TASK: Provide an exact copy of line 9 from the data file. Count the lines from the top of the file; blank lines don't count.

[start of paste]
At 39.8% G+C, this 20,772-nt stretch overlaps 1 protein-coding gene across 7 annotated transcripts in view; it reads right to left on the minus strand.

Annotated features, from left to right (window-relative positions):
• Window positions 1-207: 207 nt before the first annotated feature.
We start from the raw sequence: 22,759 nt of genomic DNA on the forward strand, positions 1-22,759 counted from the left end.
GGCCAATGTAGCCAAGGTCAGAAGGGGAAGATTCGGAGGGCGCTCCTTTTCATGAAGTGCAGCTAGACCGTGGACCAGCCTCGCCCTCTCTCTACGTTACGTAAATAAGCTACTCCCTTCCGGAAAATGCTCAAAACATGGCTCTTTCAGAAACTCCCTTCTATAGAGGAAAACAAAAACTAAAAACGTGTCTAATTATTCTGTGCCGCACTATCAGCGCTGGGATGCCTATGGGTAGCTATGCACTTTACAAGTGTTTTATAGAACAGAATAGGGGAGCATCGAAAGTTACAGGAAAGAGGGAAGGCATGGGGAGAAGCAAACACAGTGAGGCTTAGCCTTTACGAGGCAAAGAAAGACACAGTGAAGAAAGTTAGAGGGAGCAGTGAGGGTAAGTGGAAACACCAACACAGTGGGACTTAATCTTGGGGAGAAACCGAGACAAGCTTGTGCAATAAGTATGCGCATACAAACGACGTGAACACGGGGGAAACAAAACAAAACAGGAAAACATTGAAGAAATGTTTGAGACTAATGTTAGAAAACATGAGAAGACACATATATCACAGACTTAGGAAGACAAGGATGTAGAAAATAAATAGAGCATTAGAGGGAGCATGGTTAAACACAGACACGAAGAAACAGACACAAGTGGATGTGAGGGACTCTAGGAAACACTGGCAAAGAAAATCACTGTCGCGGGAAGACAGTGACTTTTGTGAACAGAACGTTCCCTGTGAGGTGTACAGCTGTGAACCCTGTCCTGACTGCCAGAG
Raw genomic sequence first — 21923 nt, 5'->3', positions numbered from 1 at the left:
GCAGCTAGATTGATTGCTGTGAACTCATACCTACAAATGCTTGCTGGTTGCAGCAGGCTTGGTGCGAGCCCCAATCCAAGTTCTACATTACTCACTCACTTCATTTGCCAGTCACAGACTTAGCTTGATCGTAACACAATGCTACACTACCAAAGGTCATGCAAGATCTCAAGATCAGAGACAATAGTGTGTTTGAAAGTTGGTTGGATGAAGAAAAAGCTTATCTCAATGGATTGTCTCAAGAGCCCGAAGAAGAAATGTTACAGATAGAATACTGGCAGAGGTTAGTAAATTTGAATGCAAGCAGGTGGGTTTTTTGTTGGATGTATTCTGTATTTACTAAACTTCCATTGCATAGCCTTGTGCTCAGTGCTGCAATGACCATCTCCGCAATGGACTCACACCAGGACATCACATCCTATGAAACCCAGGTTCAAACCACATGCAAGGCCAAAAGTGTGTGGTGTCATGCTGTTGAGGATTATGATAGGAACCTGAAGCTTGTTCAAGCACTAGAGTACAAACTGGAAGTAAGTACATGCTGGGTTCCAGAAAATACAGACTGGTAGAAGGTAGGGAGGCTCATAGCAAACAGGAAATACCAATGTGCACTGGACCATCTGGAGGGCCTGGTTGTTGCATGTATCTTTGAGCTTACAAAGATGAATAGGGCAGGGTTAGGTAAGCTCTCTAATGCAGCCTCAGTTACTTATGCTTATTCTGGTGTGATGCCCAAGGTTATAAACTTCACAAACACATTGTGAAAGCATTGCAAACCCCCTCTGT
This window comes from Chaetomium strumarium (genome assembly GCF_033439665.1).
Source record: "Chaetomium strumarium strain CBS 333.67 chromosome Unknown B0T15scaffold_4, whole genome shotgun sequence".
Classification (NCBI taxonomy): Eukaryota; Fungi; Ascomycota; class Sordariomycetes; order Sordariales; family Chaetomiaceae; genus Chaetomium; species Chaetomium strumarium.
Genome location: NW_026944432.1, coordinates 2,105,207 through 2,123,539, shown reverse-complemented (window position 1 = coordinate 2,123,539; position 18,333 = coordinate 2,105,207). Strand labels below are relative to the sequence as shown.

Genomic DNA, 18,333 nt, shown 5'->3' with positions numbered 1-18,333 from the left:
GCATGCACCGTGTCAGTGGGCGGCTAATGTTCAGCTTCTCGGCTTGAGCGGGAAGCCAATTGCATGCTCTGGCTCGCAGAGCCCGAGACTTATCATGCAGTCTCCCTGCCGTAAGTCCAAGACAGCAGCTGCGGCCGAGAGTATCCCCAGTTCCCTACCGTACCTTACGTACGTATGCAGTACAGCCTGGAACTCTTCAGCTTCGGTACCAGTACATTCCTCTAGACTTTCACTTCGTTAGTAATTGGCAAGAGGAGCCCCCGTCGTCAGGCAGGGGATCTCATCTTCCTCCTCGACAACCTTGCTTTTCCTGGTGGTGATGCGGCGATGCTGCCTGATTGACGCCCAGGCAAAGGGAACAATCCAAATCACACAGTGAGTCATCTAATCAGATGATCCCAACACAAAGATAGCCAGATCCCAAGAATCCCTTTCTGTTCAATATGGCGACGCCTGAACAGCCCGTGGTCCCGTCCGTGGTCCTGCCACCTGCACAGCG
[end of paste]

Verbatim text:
Source record: "Chaetomium strumarium strain CBS 333.67 chromosome Unknown B0T15scaffold_4, whole genome shotgun sequence".